Although high temperatures and powerful thunderstorms arrive in the summer, TEP prepares for them all year long through continual maintenance and upgrades to our local energy grid.

Since the beginning of 2019, we’ve invested more than $770 million to maintain and improve our transmission and distribution systems, which we use to deliver increasingly clean energy to customers. These improvements are designed to withstand extreme heat and powerful thunderstorms as well as the stress caused by increasing energy demands. This work includes improving distribution substations, power lines and cables that deliver service to customers’ homes and businesses.

TEP employees are hard at work on these improvement projects year-round and throughout our service territory. To learn more about some of the projects in your area, visit The size and purpose of these improvements vary. Here are four ways TEP improves the energy grid it uses to deliver safe, reliable service throughout our community.

Line upgrades

TEP can expand the electric capacity of existing circuits while making them more resilient by replacing older wires with new conductors. Typically, new conductors are physically larger, increasing circuit capacity even when they continue to operate at the same voltage. These larger conductors also are stronger and more resistant to damage from severe weather and other conditions.

In late 2021, crews finished replacing more than a mile of distribution lines near South Campbell Avenue and East Ajo Way. This $629,000 line upgrade complements dozens of pole replacements and other improvements in the area that support the recent commissioning of the new 138-kilovolt (kV) Kino Substation.

A continuing overhead line upgrade near North Harrison Road and Speedway Boulevard will expand electric capacity in the area and support the interconnection of a nearby substation that is currently under construction. TEP plans to invest $1.5 million in this project, which will expand capacity to serve thousands of customers.

New feeder installations

‘Feeder’ lines deliver power from local substations to customers’ homes and businesses. The installation of new feeder lines provides additional paths for service delivery and options for TEP system operators to restore service in the event of a power outage.

At TEP’s 22nd Street Substation near East 22nd Street and South Columbus Boulevard, crews added four new feeders, upgraded two existing feeders and installed other equipment. The $1.5 million upgrade was completed in late 2021.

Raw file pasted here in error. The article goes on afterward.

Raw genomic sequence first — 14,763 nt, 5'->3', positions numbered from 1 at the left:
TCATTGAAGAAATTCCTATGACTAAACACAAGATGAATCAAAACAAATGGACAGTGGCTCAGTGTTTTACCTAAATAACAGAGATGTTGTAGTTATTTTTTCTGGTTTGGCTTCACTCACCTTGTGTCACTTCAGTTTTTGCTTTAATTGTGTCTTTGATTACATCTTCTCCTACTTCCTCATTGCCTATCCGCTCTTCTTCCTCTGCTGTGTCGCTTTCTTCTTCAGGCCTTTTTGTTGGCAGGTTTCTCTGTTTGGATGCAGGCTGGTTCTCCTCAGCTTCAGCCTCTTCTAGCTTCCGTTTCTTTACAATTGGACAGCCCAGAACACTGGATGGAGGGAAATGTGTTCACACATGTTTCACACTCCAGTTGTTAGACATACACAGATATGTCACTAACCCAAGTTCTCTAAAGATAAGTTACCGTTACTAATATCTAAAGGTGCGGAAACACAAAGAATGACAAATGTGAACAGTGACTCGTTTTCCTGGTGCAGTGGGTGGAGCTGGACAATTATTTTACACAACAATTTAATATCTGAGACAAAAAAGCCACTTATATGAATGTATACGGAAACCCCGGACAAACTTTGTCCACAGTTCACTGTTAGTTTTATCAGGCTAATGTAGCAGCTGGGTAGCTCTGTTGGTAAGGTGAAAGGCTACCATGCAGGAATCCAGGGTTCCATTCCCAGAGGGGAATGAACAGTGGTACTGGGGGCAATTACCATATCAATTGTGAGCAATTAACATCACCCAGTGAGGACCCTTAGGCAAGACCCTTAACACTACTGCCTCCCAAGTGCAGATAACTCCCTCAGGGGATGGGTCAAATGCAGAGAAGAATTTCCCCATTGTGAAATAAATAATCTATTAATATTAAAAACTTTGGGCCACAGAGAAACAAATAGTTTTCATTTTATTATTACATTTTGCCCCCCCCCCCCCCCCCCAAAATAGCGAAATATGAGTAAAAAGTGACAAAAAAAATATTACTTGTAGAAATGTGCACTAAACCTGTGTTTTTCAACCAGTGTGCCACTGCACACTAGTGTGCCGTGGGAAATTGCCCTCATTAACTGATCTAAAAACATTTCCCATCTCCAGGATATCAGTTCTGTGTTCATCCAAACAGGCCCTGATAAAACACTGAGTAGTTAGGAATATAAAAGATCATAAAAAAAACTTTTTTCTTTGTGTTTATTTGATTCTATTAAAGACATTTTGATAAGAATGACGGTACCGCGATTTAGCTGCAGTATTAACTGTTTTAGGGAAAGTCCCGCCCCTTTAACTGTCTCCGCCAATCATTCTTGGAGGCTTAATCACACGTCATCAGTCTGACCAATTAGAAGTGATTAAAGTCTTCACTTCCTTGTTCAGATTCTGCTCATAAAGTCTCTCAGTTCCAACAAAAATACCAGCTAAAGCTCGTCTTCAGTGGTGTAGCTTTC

Voltage Conversions

TEP can improve service by changing the voltage of existing circuits. Typically, this means modifying and installing new equipment to increase the voltage at which TEP’s equipment operates. In addition to replacing aging equipment, these types of improvements also expand the capacity of our local energy grid to accommodate current and future energy needs.

For example, TEP started work last year on a $680,000 conversion project near East Broadway and Fremont Avenue, increasing the voltage of equipment in the area. The project will allow TEP to route power from different directions and restore service more quickly in the event of an outage.

Voltage conversion was among the tools TEP recently used to help expand the capacity of local circuits and allow more customers to install rooftop solar arrays.

Substation Breaker and Transformer Replacement

Like the electrical panels on your home or business, our local energy grid uses breakers that are designed to open automatically and stop the flow of power to prevent damage to electrical equipment. Ultimately, they can help to prevent or shorten the duration of power outages.

TEP invested $4.2 million to install a new transformer and four new 138-kV breakers and switching equipment at the Santa Cruz Substation near Interstate 10, south of West Congress Street. The new transformer and breakers replace aging equipment at the substation and provide greater reliability and flexibility for TEP to respond to power outages. The upgrades were brought into service a few weeks ago, just in time for summer.

This content was last updated on the date shown above. More recent information might be available elsewhere on